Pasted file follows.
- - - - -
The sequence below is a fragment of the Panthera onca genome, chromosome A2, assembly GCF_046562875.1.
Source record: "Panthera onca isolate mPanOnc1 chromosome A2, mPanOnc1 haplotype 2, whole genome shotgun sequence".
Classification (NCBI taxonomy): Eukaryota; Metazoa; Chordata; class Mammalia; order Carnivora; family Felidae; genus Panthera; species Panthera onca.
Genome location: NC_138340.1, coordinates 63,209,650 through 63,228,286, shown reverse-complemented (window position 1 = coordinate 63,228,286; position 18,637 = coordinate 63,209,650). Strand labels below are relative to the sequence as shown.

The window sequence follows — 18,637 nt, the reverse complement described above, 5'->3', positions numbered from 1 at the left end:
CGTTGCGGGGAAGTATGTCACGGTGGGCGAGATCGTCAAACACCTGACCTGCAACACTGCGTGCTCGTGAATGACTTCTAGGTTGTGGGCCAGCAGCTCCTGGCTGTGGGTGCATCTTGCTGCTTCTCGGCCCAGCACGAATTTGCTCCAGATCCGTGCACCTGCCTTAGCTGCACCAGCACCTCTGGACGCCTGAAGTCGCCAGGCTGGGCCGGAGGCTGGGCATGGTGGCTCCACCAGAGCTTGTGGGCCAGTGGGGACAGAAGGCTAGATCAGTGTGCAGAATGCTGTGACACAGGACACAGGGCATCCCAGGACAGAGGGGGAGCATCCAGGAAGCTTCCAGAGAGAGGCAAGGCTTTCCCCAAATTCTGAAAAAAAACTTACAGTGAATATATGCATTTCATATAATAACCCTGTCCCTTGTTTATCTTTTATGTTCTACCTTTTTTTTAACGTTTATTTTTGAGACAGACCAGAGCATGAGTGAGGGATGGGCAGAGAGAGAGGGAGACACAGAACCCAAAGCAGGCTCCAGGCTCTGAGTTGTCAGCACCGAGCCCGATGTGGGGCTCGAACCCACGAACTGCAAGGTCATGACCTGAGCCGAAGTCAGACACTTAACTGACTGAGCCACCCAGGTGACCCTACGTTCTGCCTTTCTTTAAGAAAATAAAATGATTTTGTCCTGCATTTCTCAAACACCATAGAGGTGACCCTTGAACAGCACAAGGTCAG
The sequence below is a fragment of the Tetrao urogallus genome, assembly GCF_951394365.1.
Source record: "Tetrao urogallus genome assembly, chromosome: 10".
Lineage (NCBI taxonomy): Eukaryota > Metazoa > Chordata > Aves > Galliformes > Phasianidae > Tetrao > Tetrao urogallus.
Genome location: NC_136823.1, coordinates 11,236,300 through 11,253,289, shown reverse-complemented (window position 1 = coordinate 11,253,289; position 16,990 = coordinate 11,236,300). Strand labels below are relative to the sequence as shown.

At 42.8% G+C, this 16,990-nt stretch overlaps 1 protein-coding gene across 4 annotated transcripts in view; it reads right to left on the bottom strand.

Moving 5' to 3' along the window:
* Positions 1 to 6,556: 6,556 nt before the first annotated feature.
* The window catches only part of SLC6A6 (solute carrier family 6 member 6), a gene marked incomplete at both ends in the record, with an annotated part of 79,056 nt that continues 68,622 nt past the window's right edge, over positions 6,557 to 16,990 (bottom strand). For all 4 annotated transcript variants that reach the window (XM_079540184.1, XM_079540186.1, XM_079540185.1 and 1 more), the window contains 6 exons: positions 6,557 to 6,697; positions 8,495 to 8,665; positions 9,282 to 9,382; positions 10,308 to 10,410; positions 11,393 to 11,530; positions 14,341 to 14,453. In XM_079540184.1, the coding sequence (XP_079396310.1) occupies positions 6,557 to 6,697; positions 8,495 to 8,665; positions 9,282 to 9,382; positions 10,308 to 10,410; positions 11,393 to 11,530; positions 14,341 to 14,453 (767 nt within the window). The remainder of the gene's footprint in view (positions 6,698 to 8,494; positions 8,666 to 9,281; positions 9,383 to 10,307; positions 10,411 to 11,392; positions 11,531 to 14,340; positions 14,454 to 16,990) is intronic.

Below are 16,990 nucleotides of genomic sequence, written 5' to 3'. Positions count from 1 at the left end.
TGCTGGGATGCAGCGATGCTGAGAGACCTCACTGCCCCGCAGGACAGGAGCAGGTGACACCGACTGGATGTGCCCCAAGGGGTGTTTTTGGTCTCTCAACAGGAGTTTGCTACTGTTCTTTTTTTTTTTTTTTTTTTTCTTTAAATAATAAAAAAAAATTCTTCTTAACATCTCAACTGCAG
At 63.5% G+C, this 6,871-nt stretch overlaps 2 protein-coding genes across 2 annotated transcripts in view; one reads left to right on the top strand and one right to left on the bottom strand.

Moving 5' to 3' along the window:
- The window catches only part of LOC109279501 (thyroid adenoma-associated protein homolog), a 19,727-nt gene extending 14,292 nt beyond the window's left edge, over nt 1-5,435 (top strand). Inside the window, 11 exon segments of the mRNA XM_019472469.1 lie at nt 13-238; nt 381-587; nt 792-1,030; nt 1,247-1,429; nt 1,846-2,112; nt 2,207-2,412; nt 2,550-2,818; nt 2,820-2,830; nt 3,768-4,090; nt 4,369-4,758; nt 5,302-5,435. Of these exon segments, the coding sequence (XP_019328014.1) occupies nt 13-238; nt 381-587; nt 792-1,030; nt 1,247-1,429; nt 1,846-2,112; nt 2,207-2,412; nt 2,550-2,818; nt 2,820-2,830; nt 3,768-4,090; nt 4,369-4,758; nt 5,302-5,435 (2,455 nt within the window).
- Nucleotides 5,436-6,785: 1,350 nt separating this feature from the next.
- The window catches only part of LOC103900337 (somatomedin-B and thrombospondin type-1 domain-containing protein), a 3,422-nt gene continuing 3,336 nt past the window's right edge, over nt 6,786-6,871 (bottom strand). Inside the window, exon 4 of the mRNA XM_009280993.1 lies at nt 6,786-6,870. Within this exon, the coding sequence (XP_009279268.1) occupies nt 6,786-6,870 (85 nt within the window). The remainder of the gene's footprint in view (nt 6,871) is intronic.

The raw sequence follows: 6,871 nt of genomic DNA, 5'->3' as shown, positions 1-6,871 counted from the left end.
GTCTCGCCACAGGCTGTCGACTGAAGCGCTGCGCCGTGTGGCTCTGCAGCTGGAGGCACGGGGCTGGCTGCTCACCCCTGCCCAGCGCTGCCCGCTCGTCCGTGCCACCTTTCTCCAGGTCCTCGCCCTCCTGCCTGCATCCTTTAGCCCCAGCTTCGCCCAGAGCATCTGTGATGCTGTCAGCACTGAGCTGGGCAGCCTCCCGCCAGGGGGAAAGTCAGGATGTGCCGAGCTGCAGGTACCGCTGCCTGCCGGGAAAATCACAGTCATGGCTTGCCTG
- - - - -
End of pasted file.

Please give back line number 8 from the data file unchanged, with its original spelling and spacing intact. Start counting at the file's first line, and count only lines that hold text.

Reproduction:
Source record: "Tetrao urogallus genome assembly, chromosome: 10".